695: How is this year's team looking so far?
Coach: I once heard Coach K say " Athletes who come into our program adapt themselves to our program, the program [philosophy] does not change from year to year to the new athlete." The same holds true for what wo do with our student-athletes. So, though we were blessed to graduated 5 seniors last year [Asia Logan - University of Pittsburg; Janay Brinkley - Middle Tennessee State University; Nichelle Groom - Cecil Community College; Jakale Watson - Herkimer College, Albany, NY; and Kirsten Spence - Morgan State University to study engineering] we are back in the mix of preparation - At the time of this discussion, I would give us a C+ as we continue to do the necessary work.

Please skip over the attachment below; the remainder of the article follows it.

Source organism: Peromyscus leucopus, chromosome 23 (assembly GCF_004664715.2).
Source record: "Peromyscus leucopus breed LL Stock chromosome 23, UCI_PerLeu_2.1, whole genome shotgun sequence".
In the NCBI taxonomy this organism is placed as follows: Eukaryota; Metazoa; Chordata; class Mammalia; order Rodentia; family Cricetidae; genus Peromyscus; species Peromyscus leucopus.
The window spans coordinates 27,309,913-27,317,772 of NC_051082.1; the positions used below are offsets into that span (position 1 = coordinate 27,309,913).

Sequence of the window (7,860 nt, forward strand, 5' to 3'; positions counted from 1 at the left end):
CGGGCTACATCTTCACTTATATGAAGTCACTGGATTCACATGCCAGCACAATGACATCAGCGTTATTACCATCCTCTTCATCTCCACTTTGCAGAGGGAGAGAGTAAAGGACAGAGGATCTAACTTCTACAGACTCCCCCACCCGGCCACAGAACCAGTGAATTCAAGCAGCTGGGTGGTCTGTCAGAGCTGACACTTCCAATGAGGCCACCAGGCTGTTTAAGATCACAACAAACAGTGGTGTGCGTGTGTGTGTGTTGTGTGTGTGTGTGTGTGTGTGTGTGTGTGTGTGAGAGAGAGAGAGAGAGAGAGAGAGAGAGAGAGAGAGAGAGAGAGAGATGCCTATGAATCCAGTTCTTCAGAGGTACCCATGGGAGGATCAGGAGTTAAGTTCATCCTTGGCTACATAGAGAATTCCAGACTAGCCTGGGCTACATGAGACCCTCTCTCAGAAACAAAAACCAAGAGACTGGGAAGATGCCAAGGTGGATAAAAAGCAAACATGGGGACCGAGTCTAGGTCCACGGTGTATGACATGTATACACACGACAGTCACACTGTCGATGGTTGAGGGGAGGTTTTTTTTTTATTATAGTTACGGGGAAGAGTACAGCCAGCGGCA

695: What do you do besides coach basketball?
Coach: I find serenity in classical and old-school gospel music. I also enjoy reading and writing. However, I love what I do as a coach and so I also find solace just being in the gym.
695: There's been some talk of re-alignment of the city schools with Digital, Western, Dunbar, Poly, City and Patterson in one league. Do you know anything about that? What do you think?
Coach: I have not been informed about such an alignment, however, if in fact it's true, it would make for some exciting local basketball when you consider the teams mentioned.
695: Thanks for your time and good luck this season.
Coach: Great day to you Brother, I pray all is well today. Shalom.